Monday, July 19, 2010

For two days small town Mason, Michigan hosted Hollywood

Roberta M. Gubbins
from the Ingham County Legal News

For two days,

Ingham County, Michigan was in Texas as evidenced by the state flag of Texas flown from the flagpole in front of the courthouse in Mason, the freshly planted white, yellow, and blue flowers at the base of the flagpole, reflecting the white and blue of the Texan flag, and the Texas seal hanging prominently in the third floor courtroom of the courthouse.

 time was at a standstill in Mason, the courthouse clock stopped at 7:15 so that the bells marking the half hour and the hour would not chime at the wrong moment.

       the citizens of Mason and outlying communities gathered on the streets around the courthouse square watching cameras on booms recording scenes, huge cherry pickers moving large shades, directors directing, actors moving about incomprehensibly, all the    while hoping and anxiously waiting to see Hugh Jackman.

For two days, July 1st  and 2nd, Dream Works and Walt Disney Studios Motion Pictures brought excitement and entertainment to Mason, filming Real Steel, a science fiction movie staring Jackman as Charlie Kenton, a washed-up fighter who lost his chance at a title when 2000-pound, 8-foot-tall steel robots took over the ring.

Jackman, known for his role as Wolverine, rumored set for a sequel in 2012, rewarded those waiting, coming over to shake hands and give autographs. He thanked one such crowd, asked by the crew to stop talking during an outdoor shoot, for being “so quiet” while he was rehearsing the scene.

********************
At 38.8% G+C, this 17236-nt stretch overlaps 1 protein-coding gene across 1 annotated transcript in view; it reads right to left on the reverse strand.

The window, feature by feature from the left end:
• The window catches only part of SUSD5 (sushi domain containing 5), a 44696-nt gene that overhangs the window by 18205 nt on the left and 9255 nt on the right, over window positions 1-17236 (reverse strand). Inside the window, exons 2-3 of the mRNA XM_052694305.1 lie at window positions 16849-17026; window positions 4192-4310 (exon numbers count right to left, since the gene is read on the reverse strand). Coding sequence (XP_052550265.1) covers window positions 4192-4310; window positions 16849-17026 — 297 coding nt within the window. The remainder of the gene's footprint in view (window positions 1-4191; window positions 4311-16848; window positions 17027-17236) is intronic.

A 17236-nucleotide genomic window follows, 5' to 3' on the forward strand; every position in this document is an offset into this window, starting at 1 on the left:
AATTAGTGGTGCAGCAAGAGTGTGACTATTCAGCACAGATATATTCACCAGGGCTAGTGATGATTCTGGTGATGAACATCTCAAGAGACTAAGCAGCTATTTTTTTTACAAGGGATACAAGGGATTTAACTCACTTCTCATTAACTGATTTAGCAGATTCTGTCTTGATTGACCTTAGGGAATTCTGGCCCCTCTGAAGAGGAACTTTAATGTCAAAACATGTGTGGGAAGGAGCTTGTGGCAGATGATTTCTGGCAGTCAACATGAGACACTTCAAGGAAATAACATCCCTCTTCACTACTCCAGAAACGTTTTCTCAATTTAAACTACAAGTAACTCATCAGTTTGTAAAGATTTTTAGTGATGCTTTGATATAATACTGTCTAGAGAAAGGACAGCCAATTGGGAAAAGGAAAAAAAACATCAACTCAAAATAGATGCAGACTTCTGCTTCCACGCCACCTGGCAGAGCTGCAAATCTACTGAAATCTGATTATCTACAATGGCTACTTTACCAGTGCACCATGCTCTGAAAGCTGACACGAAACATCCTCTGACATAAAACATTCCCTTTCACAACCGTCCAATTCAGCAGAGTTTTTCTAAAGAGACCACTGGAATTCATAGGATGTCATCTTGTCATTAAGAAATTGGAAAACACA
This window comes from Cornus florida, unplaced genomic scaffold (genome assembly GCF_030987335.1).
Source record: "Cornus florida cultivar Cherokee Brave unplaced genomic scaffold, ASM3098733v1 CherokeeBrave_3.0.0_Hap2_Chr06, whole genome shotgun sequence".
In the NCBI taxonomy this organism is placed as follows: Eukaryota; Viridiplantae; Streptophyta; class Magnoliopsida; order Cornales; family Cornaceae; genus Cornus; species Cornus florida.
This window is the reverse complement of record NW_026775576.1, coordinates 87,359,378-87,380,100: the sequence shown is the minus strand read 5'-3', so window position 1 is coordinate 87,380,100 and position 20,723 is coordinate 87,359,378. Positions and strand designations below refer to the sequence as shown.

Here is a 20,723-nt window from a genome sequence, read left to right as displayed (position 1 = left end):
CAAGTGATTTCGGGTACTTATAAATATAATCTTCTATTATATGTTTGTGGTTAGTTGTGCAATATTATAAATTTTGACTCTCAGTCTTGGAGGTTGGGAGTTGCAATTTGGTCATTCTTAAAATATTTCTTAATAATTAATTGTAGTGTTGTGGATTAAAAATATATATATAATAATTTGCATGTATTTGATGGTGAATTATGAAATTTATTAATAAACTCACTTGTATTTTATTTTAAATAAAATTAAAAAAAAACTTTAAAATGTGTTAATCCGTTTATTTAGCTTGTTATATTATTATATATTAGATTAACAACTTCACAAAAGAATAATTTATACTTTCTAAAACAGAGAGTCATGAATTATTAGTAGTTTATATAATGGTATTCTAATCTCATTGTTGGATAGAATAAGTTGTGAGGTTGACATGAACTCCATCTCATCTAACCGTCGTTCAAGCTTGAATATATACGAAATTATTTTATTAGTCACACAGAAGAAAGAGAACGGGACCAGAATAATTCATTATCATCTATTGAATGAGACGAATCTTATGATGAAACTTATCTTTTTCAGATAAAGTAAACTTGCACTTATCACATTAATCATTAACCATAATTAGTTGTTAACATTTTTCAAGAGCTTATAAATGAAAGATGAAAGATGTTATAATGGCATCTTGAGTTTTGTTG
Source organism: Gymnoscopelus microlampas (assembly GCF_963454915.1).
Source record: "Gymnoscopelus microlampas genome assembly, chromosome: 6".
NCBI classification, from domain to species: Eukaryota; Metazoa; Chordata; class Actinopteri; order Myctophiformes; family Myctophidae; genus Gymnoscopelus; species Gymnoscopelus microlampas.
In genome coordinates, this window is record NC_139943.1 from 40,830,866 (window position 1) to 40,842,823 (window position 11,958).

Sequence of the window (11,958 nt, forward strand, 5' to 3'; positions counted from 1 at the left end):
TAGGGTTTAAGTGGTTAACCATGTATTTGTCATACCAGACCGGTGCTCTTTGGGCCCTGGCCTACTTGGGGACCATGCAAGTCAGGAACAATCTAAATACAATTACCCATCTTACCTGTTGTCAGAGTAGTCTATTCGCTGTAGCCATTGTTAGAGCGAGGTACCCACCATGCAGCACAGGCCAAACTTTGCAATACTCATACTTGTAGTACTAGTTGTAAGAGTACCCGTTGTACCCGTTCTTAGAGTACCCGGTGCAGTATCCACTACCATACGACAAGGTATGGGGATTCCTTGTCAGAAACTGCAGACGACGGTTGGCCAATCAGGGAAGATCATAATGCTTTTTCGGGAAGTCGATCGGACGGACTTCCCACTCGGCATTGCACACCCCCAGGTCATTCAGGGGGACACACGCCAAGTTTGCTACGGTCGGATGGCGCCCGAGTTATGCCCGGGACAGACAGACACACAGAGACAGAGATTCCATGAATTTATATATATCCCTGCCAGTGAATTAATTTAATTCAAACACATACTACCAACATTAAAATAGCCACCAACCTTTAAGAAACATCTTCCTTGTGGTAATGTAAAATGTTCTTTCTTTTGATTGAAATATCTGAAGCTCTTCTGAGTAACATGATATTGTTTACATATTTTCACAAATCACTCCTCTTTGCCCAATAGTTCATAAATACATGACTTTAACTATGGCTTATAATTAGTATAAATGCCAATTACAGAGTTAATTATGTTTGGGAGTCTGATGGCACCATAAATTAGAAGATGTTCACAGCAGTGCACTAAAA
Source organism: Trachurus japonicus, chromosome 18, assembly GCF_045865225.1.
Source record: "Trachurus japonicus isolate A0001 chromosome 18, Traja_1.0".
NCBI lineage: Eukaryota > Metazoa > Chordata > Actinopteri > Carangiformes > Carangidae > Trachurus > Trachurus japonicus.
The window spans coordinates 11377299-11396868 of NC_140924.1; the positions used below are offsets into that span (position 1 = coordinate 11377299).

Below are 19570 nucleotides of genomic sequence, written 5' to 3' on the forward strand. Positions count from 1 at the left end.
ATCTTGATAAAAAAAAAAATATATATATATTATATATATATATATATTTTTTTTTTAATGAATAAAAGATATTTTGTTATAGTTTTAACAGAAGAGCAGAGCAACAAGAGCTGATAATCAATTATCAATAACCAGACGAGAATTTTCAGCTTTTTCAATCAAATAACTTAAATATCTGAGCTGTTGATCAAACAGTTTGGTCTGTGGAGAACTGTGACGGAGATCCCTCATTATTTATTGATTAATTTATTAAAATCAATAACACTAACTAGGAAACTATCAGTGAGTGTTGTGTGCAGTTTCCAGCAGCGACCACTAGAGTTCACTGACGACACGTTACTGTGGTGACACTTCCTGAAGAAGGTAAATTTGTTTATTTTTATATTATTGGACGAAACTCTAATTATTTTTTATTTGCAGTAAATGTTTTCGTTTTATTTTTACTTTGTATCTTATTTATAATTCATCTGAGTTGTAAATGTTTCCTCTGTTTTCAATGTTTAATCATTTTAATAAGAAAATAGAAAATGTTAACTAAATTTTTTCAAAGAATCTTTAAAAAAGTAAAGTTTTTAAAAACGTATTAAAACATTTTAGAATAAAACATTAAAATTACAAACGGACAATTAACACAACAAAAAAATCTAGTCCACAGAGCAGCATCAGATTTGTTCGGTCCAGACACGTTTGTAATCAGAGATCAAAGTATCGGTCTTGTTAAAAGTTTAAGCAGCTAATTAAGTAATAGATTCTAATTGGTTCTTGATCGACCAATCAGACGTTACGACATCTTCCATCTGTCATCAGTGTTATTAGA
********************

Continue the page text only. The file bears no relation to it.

The community was abuzz with comments such as “He said hello to me. I had my picture taken with him, he thanked me for telling him about one of our staffers whose hat he signed and who is fighting cancer, or he shook my hand.” Jackman’s efforts helped ease the communities concerns about the possible disruption caused by the presence of film stars and crew.

Crewmembers, who were equally friendly, were everywhere, easily identified by their black T-shirts, khaki shorts—earplugs in ear, cell phones or walkie-talkies in hand, clip boards at the ready. They were the folks listed at the end of the movie with unusual names such as gaffer (in charge of electrical), best boy (in charge of any group—term used for both sexes), boom operator who operated the boom microphones, dolly grip, the grip in charge of positioning the dolly, a small truck that rolls along carrying the camera and its operator and the camera loader who operates the clapboard signaling beginning of a shot and is responsible for loading the film.

The courthouse was the beneficiary of some improvements. The windows in the courtroom now have lovely wooden blinds, replacing the plastic variety, and the jury room has a new coat of paint—a deep sage green.

While the offices of the courthouse were open, “the public stayed away,” said Curtis Hertel, Register of Deeds. “I think they thought we were closed.” During filming of the scenes in the courtroom and around the courthouse, public and staff were asked to close doors quietly and speak in soft tones. Everyone was hushed as they went about the business of the court.

On Thursday, work did stop temporarily while a scene in the rotunda was being filmed, complete with fog. “I think the fog was to filter the light coming through the windows at the top of the stairs when Jackman and his lawyer came down from the courtroom,” said Kyle Cobe, Assistant Register of Deeds. “Even though we didn’t have much traffic that day, every item that came in was recorded before the day was out,” she said.

For two days, the citizens of Mason were able to forget about oil spills in the Gulf, spies on American soil, loss of jobs, and foreclosures.

For two days, the citizens of Mason were part of the make-believe and glamorous world of Hollywood, an experience they will share with family, friends, casual acquaintances, and complete strangers willing to listen for years to come.